Everything you need to learn about the features and characteristics of human resource management.
According to V. P. Michael, the feature of the human resource management is to “reflect a new philosophy, a new outlook, approach and strategy, which views an organisation’s manpower as its resources and assets and not as liabilities or mere hands”. Thus, human resource or manpower is considered today to be the vital resource to develop the organisation.
Some of the important features and characteristics of human resource management are:-
1. Decision Oriented 2. Employee Oriented 3. Providing Opportunities 4. People Orientated 5. Individual Oriented 6. Continuous Process 7. Development-Oriented 8. Comprehensive Function 9. Multidisciplinary 10. Integration of Goals 11. Dynamic Function 12. Performance Oriented 13. Challenging Function 14. Pervasive Function 15. Universal Existence 16. Future Oriented and Few Others.
Features and Characteristics of Human Resource Management
Features of Human Resource Management – Top 10 Features of Human Resource Management
Human resource management has the following features:
Feature # 1. Universal Force:
HRM is universal in nature; it is present in all organizations and is applicable at all levels of the management in an organization. As a matter of fact, HRM is concerned and closely associated with the strategic decision making process of the organization involving all departments and functions in the organization. Thus even for a budding SME entrepreneur knowledge of HRM would be instrumental for successfully managing his people without having any formal HR systems in his organization.
Feature # 2. Decision Oriented:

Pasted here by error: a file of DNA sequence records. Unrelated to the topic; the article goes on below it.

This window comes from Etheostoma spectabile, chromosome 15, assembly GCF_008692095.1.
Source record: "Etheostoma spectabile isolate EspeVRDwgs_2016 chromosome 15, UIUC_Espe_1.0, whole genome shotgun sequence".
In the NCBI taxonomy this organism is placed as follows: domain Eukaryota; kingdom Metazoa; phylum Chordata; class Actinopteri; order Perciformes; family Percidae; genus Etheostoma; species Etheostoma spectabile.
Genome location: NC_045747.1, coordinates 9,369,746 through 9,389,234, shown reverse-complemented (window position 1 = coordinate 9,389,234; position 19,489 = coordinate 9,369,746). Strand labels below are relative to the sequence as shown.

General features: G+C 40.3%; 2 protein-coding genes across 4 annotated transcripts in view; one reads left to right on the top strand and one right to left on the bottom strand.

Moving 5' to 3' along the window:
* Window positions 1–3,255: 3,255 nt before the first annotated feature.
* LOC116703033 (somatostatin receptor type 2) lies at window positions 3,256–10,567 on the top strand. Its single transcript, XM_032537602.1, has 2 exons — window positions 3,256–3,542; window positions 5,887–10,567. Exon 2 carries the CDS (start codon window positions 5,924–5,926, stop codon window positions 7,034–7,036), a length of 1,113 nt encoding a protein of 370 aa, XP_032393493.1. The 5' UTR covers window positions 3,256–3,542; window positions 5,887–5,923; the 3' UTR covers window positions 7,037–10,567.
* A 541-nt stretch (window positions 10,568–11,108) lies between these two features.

HRM emphasizes on decisions, rather than on record keeping, written procedures or rules, which had long been the responsibilities of traditional personnel management practices. These decisions might involve those with respect to performance improvement through further training, or a promotion decision based on satisfactory performance by an employee.
Feature # 3. Focus on Individual Needs and Aspirations:
HRM emphasizes on identifying the individual needs and aspirations of an individual employee on the basis of through analysis of their capabilities and future potential. Thus, it makes an attempt to help these individuals to further develop their potential and encourage them to give their best to the organization.
Thus for a B School faculty, his/her promotions to higher designations might well be related to contributions in research and development or management consultancy and such decisions would be at the discretion of the management of these institutes depending on the nature and framework used to assess the performance of the faculties.
Feature # 4. Employee Oriented:
HRM is concerned about people. Conventionally HRM authors have denied concern for people with employees at work, both as individuals, as well as in groups and teams. But in today’s highly competitive business perspective, concern for people has a wider domain conceptually.